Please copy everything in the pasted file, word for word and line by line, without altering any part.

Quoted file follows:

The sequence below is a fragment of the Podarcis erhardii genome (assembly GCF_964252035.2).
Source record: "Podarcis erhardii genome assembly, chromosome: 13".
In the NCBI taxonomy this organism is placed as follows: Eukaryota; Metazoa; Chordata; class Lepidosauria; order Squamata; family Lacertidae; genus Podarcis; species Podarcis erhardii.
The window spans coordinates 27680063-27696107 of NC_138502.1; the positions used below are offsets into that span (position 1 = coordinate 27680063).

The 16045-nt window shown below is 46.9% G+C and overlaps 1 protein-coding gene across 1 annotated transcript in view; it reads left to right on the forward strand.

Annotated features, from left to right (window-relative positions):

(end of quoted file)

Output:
The sequence below is a fragment of the Podarcis erhardii genome (assembly GCF_964252035.2).
Source record: "Podarcis erhardii genome assembly, chromosome: 13".
In the NCBI taxonomy this organism is placed as follows: Eukaryota; Metazoa; Chordata; class Lepidosauria; order Squamata; family Lacertidae; genus Podarcis; species Podarcis erhardii.
The window spans coordinates 27680063-27696107 of NC_138502.1; the positions used below are offsets into that span (position 1 = coordinate 27680063).

The 16045-nt window shown below is 46.9% G+C and overlaps 1 protein-coding gene across 1 annotated transcript in view; it reads left to right on the forward strand.

Annotated features, from left to right (window-relative positions):